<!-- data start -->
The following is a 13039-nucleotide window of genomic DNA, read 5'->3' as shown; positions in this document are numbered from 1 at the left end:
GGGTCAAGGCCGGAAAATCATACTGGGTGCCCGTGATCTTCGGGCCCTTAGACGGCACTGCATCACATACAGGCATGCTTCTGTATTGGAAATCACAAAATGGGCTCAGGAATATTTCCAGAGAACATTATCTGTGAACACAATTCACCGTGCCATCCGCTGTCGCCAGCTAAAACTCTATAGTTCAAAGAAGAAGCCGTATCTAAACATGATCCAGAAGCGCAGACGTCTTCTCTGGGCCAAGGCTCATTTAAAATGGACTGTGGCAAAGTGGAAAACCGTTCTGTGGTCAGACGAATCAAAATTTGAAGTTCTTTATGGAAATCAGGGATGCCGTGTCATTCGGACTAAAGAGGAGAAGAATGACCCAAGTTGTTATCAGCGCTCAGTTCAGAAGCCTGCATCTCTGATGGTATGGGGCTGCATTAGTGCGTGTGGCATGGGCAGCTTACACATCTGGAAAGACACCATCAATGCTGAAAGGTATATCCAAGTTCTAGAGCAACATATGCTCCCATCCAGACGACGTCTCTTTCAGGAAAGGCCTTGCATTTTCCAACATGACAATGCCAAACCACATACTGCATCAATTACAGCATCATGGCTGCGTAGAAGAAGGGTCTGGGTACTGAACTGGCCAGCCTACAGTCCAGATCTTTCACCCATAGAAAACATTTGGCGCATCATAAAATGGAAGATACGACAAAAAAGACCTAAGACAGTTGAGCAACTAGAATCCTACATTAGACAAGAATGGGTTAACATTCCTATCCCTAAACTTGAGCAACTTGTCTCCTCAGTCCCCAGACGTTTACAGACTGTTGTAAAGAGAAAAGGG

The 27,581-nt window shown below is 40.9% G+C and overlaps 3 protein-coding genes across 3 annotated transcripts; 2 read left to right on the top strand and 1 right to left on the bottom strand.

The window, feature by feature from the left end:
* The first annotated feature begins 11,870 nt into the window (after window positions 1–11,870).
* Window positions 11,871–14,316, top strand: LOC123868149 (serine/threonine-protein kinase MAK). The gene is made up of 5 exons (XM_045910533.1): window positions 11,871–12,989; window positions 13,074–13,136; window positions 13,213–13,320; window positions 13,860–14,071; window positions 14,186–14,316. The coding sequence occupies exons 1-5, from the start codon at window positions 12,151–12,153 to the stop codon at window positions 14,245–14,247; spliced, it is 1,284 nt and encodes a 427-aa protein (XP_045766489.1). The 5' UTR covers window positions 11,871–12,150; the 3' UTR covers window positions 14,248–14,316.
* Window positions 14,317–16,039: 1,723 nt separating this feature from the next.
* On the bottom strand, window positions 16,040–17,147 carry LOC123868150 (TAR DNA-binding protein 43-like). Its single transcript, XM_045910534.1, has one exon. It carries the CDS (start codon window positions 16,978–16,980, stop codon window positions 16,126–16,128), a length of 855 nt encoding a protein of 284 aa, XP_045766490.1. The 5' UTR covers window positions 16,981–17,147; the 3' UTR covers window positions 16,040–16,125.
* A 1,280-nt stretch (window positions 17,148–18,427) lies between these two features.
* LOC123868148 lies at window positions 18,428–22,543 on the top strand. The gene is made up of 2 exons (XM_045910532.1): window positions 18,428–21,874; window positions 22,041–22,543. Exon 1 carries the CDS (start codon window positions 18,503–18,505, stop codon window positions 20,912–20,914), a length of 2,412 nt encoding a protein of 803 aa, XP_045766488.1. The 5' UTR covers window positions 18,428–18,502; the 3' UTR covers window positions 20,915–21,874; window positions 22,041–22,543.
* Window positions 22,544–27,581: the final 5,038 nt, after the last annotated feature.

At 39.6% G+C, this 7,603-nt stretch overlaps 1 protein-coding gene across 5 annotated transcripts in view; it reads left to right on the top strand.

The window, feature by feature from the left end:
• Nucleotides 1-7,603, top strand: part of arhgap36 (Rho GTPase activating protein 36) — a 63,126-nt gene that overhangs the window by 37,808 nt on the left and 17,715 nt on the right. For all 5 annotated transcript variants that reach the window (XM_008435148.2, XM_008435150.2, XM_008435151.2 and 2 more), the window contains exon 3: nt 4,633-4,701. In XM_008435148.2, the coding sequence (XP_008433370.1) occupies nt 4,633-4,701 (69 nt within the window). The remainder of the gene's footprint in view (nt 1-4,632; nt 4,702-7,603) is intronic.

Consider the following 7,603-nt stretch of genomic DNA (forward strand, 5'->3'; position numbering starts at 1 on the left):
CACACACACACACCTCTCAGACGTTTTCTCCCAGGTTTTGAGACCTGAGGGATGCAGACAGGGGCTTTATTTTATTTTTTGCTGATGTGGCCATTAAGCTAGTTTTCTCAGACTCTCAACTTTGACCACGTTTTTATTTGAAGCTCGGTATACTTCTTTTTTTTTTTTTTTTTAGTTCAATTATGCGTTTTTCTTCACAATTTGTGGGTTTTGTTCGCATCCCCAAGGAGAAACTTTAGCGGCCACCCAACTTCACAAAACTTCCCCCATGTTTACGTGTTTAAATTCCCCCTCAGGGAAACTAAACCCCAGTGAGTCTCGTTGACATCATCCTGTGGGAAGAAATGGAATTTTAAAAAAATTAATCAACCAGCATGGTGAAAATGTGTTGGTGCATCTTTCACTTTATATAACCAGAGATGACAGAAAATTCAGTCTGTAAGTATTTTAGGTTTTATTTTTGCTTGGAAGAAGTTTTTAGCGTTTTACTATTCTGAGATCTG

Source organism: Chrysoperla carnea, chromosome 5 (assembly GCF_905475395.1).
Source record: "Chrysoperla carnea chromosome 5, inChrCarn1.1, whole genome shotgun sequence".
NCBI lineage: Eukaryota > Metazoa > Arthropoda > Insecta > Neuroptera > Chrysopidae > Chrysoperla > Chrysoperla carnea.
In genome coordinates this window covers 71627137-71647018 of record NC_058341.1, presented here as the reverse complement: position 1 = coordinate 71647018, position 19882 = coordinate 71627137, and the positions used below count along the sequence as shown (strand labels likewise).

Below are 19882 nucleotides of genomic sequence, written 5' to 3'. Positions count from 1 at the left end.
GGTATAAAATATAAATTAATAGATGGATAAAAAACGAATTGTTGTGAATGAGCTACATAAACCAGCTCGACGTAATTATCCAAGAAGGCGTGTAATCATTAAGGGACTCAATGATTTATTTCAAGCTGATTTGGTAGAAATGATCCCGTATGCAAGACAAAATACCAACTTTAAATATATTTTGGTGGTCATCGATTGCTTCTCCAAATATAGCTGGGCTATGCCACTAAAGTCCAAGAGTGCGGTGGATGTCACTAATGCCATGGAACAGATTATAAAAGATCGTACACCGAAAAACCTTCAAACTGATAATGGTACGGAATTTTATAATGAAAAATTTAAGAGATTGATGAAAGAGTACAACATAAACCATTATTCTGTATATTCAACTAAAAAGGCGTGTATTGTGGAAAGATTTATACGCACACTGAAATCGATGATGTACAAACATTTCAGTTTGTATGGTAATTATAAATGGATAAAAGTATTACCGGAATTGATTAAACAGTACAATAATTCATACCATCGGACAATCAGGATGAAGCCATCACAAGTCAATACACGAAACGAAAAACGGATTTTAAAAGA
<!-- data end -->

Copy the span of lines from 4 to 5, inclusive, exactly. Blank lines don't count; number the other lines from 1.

The window, feature by feature from the left end:
* The first annotated feature begins 11,870 nt into the window (after window positions 1–11,870).